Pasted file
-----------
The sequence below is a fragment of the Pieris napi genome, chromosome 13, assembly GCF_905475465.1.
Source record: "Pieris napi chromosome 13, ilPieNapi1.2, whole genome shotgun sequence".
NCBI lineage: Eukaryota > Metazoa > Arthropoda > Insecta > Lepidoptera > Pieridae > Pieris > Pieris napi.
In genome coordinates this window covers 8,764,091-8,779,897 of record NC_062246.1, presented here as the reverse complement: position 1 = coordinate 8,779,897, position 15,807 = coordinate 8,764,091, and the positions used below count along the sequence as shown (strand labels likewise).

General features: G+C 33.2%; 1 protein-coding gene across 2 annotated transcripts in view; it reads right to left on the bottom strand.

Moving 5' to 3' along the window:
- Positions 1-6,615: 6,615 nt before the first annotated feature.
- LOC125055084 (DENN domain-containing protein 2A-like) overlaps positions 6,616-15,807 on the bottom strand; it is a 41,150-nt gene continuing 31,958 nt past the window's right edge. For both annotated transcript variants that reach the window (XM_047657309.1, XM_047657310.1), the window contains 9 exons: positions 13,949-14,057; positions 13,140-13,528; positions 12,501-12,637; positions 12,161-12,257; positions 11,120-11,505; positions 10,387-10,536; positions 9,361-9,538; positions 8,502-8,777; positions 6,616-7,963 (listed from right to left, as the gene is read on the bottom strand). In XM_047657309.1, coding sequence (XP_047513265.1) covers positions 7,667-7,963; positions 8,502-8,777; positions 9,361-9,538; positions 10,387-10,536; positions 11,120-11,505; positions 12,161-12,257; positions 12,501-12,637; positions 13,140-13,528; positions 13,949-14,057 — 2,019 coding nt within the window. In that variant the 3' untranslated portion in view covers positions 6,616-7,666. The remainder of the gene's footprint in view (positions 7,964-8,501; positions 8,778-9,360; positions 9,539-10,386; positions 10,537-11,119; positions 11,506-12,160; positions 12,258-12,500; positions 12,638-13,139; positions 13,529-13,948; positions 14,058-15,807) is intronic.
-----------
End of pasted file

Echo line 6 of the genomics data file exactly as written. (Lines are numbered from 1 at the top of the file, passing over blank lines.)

Moving 5' to 3' along the window: